Pauca Verba is Latin for A Few Words.

Sunday, June 14, 2015

Learning Forgiveness Through the Opened Heart of Christ



That blood and water poured out of the stabbed side of Jesus Crucified indicates his heart was punctured and emptied. But it was mercy, compassion and forgiveness which poured out of his heart. Even in his dying, Jesus taught us. Some years ago Oprah Winfrey had a young man on as a guest who had a very important forgiveness message for the world.

He told of having been abducted from a school bus by a neighbor man who took him into the Florida Everglades, where he shot the boy three times and abandoned him. Two weeks later, on Christmas morning, the boy found himself sitting alone on the roadside. Passersby discovered him and took him to a hospital where he slowly recovered. The abductor was arrested and sentenced to prison. 

As he grew older the imprisoned man asked to see the boy, who by now was a grown man. The boy said to the man, "I forgive you for what you did to me years ago." The television audience was stunned. "How were you ever able to do that?" Oprah asked. "I chose to see myself more as the receiver of blessings than as the victim of a crime," the young man answered.

8 comments:

  1. A good message. Amen.

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  2. Jesus had healed him.

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  3. I have much to learn about forgiveness. I pray for God's mercy.

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  4. If we have truly forgiven someone who has caused us harm, then what is the purpose of retribution? If our heart and mind is healed, what more is there?

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  5. Wow, how'd you come across this old post? Your question is fair enough. It's society or "the law" which requires the abductor to "do time" in jail. Forgiving someone doesn't mean the individual needs to make restitution or that justice has to be served. I would say, bottom line, forgiveness means "I wish you well. I wish you peace, inner healing, strength, personal growth in goodness." That's what the young man seems to have extended. I don't know the follow up - perhaps the man served his sentence and changed and is living a decent and good life now. Forgiveness doens't mean, "Oh well, don't worry about it; just don't do it again." Justice requires some "pay back" - it was for the boy to forgive. Trouble is - often our criminal system punished people but doesn't heal mind and heart, as you say. But some people come to their senses while they're serving their sentence.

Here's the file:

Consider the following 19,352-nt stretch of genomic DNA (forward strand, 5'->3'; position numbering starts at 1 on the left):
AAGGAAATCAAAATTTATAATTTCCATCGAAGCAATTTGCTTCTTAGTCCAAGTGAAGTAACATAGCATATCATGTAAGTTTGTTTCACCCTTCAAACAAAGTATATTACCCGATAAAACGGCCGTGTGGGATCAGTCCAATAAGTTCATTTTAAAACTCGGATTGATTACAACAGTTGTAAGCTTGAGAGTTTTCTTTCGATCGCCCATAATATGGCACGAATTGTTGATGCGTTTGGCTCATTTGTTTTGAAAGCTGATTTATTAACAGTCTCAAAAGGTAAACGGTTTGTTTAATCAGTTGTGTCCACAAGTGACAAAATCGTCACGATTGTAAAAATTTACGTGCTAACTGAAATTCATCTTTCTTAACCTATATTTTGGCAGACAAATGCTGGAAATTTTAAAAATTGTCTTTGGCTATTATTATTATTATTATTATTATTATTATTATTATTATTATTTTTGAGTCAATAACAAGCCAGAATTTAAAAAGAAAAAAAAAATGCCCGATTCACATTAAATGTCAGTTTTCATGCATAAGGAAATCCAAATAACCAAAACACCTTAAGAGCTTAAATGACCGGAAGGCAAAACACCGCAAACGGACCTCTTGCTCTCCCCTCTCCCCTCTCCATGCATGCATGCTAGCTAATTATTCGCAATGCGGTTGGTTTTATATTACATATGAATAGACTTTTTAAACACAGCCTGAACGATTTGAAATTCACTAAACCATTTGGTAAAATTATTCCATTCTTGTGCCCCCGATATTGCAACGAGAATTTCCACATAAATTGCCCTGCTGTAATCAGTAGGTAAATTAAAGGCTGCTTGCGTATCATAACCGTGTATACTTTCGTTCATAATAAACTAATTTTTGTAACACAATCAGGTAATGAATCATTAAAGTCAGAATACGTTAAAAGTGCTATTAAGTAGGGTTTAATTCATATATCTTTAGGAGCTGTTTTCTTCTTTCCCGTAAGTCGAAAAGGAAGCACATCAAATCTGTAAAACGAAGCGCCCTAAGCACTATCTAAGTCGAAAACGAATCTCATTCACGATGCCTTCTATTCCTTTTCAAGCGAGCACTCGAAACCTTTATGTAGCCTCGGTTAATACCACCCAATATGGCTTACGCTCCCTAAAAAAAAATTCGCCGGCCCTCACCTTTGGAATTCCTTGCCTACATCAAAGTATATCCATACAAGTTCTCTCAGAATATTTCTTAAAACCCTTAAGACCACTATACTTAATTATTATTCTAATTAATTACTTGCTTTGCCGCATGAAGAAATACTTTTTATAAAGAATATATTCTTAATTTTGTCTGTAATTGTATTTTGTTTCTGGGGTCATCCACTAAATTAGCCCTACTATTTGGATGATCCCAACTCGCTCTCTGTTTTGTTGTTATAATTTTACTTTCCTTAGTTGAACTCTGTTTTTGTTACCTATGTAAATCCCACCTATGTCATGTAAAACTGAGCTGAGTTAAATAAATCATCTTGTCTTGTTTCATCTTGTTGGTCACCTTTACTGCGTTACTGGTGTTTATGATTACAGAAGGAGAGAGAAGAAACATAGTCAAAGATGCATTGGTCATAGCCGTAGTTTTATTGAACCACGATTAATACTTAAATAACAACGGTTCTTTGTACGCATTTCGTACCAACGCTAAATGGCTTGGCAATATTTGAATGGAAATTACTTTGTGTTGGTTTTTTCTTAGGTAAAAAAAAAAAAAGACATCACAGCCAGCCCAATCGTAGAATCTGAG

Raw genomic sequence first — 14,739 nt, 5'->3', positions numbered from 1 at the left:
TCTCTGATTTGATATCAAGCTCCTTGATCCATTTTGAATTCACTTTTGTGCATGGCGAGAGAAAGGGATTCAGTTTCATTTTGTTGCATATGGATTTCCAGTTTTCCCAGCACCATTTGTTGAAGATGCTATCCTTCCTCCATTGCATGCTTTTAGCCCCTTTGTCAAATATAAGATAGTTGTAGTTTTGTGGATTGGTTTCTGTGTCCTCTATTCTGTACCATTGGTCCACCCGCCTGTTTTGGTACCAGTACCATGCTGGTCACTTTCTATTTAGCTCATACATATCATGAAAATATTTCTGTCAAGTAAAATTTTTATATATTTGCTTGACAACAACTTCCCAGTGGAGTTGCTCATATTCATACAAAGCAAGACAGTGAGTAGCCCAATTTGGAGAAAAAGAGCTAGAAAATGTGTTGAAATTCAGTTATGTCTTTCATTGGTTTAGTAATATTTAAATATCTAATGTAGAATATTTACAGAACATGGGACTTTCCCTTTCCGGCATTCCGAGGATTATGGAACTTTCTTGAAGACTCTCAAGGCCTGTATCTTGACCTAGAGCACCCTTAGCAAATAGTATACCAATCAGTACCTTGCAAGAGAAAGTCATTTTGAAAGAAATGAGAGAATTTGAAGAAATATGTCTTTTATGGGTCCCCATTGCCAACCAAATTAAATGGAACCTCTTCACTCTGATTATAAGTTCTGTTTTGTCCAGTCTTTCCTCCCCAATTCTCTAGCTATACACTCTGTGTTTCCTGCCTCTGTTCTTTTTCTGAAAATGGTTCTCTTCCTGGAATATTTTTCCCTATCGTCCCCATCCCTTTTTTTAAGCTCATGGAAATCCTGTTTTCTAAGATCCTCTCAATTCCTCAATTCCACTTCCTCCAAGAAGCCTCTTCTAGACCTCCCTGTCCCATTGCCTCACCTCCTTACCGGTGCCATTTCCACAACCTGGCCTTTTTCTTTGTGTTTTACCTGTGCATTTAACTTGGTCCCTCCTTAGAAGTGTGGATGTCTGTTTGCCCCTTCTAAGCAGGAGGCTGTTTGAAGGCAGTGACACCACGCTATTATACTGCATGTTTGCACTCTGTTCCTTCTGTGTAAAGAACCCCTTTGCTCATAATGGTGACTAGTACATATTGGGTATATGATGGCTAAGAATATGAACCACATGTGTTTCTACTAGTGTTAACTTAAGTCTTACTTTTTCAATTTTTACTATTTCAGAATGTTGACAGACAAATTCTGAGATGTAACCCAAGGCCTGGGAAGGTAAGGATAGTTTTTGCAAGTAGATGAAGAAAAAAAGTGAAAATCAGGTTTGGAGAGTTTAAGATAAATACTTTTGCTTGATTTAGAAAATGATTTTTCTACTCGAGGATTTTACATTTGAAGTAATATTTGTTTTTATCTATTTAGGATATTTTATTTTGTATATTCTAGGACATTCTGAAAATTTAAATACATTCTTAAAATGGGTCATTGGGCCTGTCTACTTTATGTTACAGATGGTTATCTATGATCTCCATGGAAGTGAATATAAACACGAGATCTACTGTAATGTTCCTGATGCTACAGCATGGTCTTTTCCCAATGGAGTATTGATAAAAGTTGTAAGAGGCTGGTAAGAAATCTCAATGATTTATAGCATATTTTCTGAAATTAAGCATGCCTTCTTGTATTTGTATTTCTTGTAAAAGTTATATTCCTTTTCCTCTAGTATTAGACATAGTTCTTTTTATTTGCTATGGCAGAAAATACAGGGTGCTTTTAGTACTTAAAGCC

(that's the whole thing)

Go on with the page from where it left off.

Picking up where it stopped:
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    1. I was poking around in the archives and then found I could use the search option to find what I was looking for. Needing some guidance on the act of forgiveness, I found several posts you have done that mention this topic. I was more wondering if it was possible to have truly offered forgiveness and still want something in return. Or, is it that our hearts are supposed to be free of the ill will completely?

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    2. Resentment is negative feeling for another persons. "Ill will" might be a word we could use to illustrate a lack of forgiveness. "Ill will" - I wish you ill. I want to be free of that. For me, forgiveness means I wish you well: I wish you health, peace, personal growth, blessings, salvation. Ohhhh, wishing people what they need for salvation - that's not only forgiveness but it's very kind. I also think that like any other value or skill, we need to practice it. So the next time I feel grumbly or nasty about someone I've got a resentment with, no matter how deep, I might try this little prayer: "Oh Jesus, give him/her/them everything they need for salvation." I personally feel it is a wonder-working prayer. A resentment lifter. But you know too - everything in the spiritual life, like the seasons, happens over time.

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